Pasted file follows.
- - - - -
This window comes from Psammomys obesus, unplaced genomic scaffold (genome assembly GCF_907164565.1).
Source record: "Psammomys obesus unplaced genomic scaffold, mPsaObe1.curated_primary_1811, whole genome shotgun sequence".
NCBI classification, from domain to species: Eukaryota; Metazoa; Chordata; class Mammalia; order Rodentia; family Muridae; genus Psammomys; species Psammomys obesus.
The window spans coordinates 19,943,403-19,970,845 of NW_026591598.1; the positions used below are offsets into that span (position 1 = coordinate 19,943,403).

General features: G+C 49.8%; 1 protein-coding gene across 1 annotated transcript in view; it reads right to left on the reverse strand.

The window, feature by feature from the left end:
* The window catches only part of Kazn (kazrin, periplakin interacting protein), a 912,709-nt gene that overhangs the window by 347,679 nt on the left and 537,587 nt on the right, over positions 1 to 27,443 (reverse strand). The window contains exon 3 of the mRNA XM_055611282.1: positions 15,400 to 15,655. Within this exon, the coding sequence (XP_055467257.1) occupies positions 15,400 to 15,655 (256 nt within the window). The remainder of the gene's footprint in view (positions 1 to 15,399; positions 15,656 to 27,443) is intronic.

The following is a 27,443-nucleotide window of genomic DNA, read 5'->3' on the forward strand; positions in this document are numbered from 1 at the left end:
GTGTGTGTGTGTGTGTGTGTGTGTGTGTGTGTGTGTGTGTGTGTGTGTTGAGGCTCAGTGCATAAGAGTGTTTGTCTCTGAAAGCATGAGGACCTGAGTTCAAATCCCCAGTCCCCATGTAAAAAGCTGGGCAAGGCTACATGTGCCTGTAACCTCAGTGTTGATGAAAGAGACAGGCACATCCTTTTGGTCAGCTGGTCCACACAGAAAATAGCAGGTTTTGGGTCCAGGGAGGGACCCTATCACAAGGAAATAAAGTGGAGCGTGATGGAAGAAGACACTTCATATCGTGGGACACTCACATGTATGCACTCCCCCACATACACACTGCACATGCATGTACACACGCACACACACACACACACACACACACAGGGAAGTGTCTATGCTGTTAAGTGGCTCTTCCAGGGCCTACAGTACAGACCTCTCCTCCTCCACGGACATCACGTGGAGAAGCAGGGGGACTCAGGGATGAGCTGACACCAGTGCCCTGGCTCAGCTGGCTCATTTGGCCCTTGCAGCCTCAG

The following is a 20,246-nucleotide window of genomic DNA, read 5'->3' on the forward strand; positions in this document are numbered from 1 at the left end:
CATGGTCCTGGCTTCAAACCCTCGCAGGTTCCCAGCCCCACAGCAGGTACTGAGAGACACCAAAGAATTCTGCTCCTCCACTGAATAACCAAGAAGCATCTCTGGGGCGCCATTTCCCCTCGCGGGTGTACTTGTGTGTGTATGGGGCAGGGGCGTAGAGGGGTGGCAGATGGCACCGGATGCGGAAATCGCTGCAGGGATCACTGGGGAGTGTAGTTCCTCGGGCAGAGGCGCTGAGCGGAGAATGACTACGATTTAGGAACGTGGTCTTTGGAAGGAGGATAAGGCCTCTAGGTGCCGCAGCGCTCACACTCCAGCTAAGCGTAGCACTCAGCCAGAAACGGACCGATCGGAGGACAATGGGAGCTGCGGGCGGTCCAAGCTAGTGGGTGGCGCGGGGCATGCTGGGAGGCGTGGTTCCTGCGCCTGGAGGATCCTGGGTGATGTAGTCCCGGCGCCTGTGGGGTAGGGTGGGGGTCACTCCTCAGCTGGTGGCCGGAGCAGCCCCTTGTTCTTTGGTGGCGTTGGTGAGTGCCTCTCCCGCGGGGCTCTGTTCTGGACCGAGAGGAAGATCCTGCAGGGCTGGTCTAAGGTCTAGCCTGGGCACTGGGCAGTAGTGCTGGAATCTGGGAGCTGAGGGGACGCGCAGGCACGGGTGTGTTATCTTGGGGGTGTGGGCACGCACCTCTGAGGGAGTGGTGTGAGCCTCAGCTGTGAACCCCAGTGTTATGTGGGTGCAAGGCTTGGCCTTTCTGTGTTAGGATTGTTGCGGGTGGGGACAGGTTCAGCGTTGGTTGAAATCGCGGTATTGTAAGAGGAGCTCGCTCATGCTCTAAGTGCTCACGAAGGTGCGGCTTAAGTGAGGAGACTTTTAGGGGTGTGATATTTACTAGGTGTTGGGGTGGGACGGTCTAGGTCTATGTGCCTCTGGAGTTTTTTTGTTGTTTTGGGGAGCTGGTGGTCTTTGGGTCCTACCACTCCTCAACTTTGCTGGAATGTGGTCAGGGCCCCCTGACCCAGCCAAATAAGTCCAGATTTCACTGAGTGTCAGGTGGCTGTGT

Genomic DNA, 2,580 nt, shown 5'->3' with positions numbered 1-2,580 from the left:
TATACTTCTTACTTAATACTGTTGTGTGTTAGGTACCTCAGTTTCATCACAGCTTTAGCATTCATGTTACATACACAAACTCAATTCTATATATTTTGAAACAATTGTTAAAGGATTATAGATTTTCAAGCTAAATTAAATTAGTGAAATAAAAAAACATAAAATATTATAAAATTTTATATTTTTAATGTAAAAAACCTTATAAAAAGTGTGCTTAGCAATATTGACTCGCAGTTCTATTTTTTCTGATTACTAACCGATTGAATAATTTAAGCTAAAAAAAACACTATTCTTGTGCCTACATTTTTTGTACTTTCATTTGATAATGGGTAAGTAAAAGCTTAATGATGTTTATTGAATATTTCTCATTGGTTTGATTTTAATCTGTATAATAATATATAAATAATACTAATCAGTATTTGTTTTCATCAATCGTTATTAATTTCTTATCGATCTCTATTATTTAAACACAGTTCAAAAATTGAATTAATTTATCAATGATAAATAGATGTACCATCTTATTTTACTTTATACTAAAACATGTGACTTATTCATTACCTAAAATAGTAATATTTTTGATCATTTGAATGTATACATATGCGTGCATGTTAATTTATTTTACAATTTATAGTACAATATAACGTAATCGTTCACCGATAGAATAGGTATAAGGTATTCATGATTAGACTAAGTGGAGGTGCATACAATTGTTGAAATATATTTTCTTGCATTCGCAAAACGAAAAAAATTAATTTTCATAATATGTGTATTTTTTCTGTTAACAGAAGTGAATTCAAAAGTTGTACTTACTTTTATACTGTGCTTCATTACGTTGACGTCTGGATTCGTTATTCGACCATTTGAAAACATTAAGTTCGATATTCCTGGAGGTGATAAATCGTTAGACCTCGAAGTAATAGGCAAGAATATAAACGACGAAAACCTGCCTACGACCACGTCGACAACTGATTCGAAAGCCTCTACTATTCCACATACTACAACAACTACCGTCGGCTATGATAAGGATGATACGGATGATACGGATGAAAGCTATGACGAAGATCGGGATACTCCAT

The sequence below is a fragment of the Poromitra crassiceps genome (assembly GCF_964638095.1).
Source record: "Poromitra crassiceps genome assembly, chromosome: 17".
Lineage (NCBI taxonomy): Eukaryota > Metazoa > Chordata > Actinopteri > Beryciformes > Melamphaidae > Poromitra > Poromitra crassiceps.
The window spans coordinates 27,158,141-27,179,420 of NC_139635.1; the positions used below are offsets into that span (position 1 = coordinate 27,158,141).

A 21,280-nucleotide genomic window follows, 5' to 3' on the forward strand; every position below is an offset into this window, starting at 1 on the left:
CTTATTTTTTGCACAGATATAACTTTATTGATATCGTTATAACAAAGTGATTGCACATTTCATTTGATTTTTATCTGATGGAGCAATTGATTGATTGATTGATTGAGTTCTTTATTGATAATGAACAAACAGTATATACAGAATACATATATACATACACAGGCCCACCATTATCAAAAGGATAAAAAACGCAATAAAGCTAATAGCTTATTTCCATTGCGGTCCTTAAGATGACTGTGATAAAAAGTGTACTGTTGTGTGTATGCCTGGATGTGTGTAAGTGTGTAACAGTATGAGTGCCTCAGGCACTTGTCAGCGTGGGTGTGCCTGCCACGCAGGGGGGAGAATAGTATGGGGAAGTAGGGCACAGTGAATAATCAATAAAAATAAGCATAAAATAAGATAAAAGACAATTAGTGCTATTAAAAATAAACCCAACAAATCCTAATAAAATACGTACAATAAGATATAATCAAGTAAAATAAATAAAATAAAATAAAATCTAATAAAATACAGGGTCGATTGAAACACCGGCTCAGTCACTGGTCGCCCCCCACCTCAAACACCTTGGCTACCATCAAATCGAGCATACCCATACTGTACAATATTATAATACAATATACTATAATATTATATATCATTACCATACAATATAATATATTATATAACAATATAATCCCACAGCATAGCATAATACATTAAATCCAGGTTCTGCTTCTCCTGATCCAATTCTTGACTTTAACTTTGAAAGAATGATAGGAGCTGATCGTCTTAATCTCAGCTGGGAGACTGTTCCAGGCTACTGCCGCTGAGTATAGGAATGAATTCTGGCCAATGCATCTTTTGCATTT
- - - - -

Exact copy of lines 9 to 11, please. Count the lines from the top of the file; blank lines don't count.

GTGTGTGTGTGTGTGTGTGTGTGTGTGTGTGTGTGTGTGTGTGTGTGTTGAGGCTCAGTGCATAAGAGTGTTTGTCTCTGAAAGCATGAGGACCTGAGTTCAAATCCCCAGTCCCCATGTAAAAAGCTGGGCAAGGCTACATGTGCCTGTAACCTCAGTGTTGATGAAAGAGACAGGCACATCCTTTTGGTCAGCTGGTCCACACAGAAAATAGCAGGTTTTGGGTCCAGGGAGGGACCCTATCACAAGGAAATAAAGTGGAGCGTGATGGAAGAAGACACTTCATATCGTGGGACACTCACATGTATGCACTCCCCCACATACACACTGCACATGCATGTACACACGCACACACACACACACACACACACACAGGGAAGTGTCTATGCTGTTAAGTGGCTCTTCCAGGGCCTACAGTACAGACCTCTCCTCCTCCACGGACATCACGTGGAGAAGCAGGGGGACTCAGGGATGAGCTGACACCAGTGCCCTGGCTCAGCTGGCTCATTTGGCCCTTGCAGCCTCAG

The following is a 20,246-nucleotide window of genomic DNA, read 5'->3' on the forward strand; positions in this document are numbered from 1 at the left end:
CATGGTCCTGGCTTCAAACCCTCGCAGGTTCCCAGCCCCACAGCAGGTACTGAGAGACACCAAAGAATTCTGCTCCTCCACTGAATAACCAAGAAGCATCTCTGGGGCGCCATTTCCCCTCGCGGGTGTACTTGTGTGTGTATGGGGCAGGGGCGTAGAGGGGTGGCAGATGGCACCGGATGCGGAAATCGCTGCAGGGATCACTGGGGAGTGTAGTTCCTCGGGCAGAGGCGCTGAGCGGAGAATGACTACGATTTAGGAACGTGGTCTTTGGAAGGAGGATAAGGCCTCTAGGTGCCGCAGCGCTCACACTCCAGCTAAGCGTAGCACTCAGCCAGAAACGGACCGATCGGAGGACAATGGGAGCTGCGGGCGGTCCAAGCTAGTGGGTGGCGCGGGGCATGCTGGGAGGCGTGGTTCCTGCGCCTGGAGGATCCTGGGTGATGTAGTCCCGGCGCCTGTGGGGTAGGGTGGGGGTCACTCCTCAGCTGGTGGCCGGAGCAGCCCCTTGTTCTTTGGTGGCGTTGGTGAGTGCCTCTCCCGCGGGGCTCTGTTCTGGACCGAGAGGAAGATCCTGCAGGGCTGGTCTAAGGTCTAGCCTGGGCACTGGGCAGTAGTGCTGGAATCTGGGAGCTGAGGGGACGCGCAGGCACGGGTGTGTTATCTTGGGGGTGTGGGCACGCACCTCTGAGGGAGTGGTGTGAGCCTCAGCTGTGAACCCCAGTGTTATGTGGGTGCAAGGCTTGGCCTTTCTGTGTTAGGATTGTTGCGGGTGGGGACAGGTTCAGCGTTGGTTGAAATCGCGGTATTGTAAGAGGAGCTCGCTCATGCTCTAAGTGCTCACGAAGGTGCGGCTTAAGTGAGGAGACTTTTAGGGGTGTGATATTTACTAGGTGTTGGGGTGGGACGGTCTAGGTCTATGTGCCTCTGGAGTTTTTTTGTTGTTTTGGGGAGCTGGTGGTCTTTGGGTCCTACCACTCCTCAACTTTGCTGGAATGTGGTCAGGGCCCCCTGACCCAGCCAAATAAGTCCAGATTTCACTGAGTGTCAGGTGGCTGTGT